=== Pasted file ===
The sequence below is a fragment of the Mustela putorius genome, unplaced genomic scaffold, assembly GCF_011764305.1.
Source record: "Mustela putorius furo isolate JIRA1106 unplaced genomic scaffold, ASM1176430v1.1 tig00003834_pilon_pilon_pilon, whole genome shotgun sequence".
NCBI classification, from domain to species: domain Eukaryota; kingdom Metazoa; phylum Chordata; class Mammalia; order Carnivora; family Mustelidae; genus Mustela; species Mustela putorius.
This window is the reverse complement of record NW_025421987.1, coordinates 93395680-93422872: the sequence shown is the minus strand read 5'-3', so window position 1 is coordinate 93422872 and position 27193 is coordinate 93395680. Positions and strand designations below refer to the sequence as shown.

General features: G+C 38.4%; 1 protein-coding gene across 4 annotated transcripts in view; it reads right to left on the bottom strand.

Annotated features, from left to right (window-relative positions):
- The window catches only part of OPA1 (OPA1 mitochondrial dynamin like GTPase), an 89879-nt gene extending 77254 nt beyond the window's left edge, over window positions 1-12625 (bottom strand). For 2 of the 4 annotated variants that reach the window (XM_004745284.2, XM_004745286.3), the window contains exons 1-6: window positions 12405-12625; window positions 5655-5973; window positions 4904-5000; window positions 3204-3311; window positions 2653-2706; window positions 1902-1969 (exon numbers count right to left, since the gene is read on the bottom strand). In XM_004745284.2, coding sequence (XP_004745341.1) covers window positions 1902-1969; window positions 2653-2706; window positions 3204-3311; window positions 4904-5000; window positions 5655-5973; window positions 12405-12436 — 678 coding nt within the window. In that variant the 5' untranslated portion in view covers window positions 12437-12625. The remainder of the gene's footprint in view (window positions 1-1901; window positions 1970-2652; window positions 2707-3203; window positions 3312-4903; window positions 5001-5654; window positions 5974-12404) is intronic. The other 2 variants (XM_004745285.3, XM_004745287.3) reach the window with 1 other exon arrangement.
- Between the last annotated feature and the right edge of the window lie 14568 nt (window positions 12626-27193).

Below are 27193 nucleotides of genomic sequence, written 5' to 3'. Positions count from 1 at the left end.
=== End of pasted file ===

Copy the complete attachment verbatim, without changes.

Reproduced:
The sequence below is a fragment of the Mustela putorius genome, unplaced genomic scaffold, assembly GCF_011764305.1.
Source record: "Mustela putorius furo isolate JIRA1106 unplaced genomic scaffold, ASM1176430v1.1 tig00003834_pilon_pilon_pilon, whole genome shotgun sequence".
NCBI classification, from domain to species: domain Eukaryota; kingdom Metazoa; phylum Chordata; class Mammalia; order Carnivora; family Mustelidae; genus Mustela; species Mustela putorius.
This window is the reverse complement of record NW_025421987.1, coordinates 93395680-93422872: the sequence shown is the minus strand read 5'-3', so window position 1 is coordinate 93422872 and position 27193 is coordinate 93395680. Positions and strand designations below refer to the sequence as shown.

General features: G+C 38.4%; 1 protein-coding gene across 4 annotated transcripts in view; it reads right to left on the bottom strand.

Annotated features, from left to right (window-relative positions):
- The window catches only part of OPA1 (OPA1 mitochondrial dynamin like GTPase), an 89879-nt gene extending 77254 nt beyond the window's left edge, over window positions 1-12625 (bottom strand). For 2 of the 4 annotated variants that reach the window (XM_004745284.2, XM_004745286.3), the window contains exons 1-6: window positions 12405-12625; window positions 5655-5973; window positions 4904-5000; window positions 3204-3311; window positions 2653-2706; window positions 1902-1969 (exon numbers count right to left, since the gene is read on the bottom strand). In XM_004745284.2, coding sequence (XP_004745341.1) covers window positions 1902-1969; window positions 2653-2706; window positions 3204-3311; window positions 4904-5000; window positions 5655-5973; window positions 12405-12436 — 678 coding nt within the window. In that variant the 5' untranslated portion in view covers window positions 12437-12625. The remainder of the gene's footprint in view (window positions 1-1901; window positions 1970-2652; window positions 2707-3203; window positions 3312-4903; window positions 5001-5654; window positions 5974-12404) is intronic. The other 2 variants (XM_004745285.3, XM_004745287.3) reach the window with 1 other exon arrangement.
- Between the last annotated feature and the right edge of the window lie 14568 nt (window positions 12626-27193).

Below are 27193 nucleotides of genomic sequence, written 5' to 3'. Positions count from 1 at the left end.